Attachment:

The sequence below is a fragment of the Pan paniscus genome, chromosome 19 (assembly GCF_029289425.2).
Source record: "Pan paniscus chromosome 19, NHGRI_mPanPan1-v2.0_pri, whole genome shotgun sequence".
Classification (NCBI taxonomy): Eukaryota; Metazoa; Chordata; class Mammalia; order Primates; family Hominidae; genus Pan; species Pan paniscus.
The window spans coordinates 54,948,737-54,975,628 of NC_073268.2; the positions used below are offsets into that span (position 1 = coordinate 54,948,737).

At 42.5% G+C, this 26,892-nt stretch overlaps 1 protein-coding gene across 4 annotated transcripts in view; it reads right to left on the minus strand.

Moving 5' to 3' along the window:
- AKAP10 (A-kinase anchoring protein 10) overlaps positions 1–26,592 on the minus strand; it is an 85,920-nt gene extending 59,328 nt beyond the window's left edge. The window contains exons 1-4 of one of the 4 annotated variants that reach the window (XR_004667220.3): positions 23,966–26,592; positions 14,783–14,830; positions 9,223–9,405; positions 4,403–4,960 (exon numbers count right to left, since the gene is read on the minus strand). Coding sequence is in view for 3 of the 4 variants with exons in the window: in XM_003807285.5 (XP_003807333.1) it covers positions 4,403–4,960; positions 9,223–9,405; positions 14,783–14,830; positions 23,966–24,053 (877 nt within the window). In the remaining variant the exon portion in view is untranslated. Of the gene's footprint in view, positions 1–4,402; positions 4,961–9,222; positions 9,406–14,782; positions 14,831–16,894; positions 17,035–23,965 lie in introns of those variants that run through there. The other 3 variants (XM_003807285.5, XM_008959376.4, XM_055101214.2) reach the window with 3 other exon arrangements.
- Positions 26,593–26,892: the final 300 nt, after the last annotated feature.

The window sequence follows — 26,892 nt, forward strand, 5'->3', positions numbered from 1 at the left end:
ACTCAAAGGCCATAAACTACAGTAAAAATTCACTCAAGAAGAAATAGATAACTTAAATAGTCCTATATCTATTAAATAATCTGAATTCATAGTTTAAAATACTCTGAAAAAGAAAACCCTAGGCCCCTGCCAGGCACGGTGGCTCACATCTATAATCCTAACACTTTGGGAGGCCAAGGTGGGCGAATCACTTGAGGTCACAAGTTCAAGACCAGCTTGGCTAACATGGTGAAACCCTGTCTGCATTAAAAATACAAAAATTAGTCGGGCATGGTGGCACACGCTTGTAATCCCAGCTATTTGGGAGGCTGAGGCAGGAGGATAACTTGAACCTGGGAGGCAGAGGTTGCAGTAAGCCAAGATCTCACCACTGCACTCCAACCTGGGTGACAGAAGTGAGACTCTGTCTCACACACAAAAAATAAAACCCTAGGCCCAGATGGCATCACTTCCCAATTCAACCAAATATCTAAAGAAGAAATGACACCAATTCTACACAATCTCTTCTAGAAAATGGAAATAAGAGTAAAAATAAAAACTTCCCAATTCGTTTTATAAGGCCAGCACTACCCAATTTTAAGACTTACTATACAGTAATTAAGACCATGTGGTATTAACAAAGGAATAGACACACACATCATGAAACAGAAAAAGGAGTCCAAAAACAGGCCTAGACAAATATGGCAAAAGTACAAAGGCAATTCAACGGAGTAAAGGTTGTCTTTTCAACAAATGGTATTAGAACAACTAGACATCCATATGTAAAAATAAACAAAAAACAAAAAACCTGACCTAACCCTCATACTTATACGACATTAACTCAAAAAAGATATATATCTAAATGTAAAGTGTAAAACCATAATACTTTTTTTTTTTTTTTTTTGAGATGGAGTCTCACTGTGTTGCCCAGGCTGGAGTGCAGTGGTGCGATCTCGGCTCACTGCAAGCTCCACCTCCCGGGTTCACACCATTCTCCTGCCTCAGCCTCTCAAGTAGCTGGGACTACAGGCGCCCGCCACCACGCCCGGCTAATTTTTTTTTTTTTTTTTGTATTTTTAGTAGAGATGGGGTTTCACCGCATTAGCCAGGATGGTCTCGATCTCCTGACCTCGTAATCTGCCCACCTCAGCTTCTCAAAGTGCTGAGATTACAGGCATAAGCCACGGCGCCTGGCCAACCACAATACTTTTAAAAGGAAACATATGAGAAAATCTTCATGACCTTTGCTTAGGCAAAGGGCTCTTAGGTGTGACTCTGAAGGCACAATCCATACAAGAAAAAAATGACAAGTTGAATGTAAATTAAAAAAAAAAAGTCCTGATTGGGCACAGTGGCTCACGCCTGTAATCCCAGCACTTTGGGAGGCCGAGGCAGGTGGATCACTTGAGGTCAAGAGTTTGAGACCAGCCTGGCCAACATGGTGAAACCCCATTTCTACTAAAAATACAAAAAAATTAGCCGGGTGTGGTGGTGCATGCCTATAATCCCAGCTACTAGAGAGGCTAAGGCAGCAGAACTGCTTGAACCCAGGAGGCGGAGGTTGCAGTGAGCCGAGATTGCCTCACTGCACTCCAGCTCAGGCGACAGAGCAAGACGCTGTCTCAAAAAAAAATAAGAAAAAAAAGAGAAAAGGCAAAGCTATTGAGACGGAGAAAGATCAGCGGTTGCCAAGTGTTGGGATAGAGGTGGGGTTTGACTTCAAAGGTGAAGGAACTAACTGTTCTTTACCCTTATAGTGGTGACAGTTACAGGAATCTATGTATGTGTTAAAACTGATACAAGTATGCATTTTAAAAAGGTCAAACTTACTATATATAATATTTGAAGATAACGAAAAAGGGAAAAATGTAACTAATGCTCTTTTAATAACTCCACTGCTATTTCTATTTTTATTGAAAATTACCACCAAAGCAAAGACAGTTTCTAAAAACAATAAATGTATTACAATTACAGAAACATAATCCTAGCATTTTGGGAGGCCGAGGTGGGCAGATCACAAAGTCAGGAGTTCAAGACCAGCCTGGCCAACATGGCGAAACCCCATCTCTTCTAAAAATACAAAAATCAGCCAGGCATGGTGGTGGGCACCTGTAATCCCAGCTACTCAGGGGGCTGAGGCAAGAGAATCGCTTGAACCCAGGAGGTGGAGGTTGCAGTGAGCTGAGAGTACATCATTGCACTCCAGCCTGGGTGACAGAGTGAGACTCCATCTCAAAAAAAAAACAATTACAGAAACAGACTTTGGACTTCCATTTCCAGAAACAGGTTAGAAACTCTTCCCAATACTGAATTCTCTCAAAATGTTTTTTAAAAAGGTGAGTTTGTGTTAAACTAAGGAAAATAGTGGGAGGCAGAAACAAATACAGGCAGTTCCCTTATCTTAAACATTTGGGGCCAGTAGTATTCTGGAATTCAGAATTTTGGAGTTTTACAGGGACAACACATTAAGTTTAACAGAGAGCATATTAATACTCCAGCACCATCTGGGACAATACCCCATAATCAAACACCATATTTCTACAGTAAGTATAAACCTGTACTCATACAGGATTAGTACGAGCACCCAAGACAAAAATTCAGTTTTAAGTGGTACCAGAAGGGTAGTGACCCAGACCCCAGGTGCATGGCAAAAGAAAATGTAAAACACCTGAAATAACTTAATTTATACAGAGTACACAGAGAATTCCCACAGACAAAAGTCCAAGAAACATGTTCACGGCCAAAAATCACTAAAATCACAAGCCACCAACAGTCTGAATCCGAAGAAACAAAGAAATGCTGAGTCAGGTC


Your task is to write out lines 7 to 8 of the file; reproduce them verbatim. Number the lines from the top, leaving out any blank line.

- AKAP10 (A-kinase anchoring protein 10) overlaps positions 1–26,592 on the minus strand; it is an 85,920-nt gene extending 59,328 nt beyond the window's left edge. The window contains exons 1-4 of one of the 4 annotated variants that reach the window (XR_004667220.3): positions 23,966–26,592; positions 14,783–14,830; positions 9,223–9,405; positions 4,403–4,960 (exon numbers count right to left, since the gene is read on the minus strand). Coding sequence is in view for 3 of the 4 variants with exons in the window: in XM_003807285.5 (XP_003807333.1) it covers positions 4,403–4,960; positions 9,223–9,405; positions 14,783–14,830; positions 23,966–24,053 (877 nt within the window). In the remaining variant the exon portion in view is untranslated. Of the gene's footprint in view, positions 1–4,402; positions 4,961–9,222; positions 9,406–14,782; positions 14,831–16,894; positions 17,035–23,965 lie in introns of those variants that run through there. The other 3 variants (XM_003807285.5, XM_008959376.4, XM_055101214.2) reach the window with 3 other exon arrangements.
- Positions 26,593–26,892: the final 300 nt, after the last annotated feature.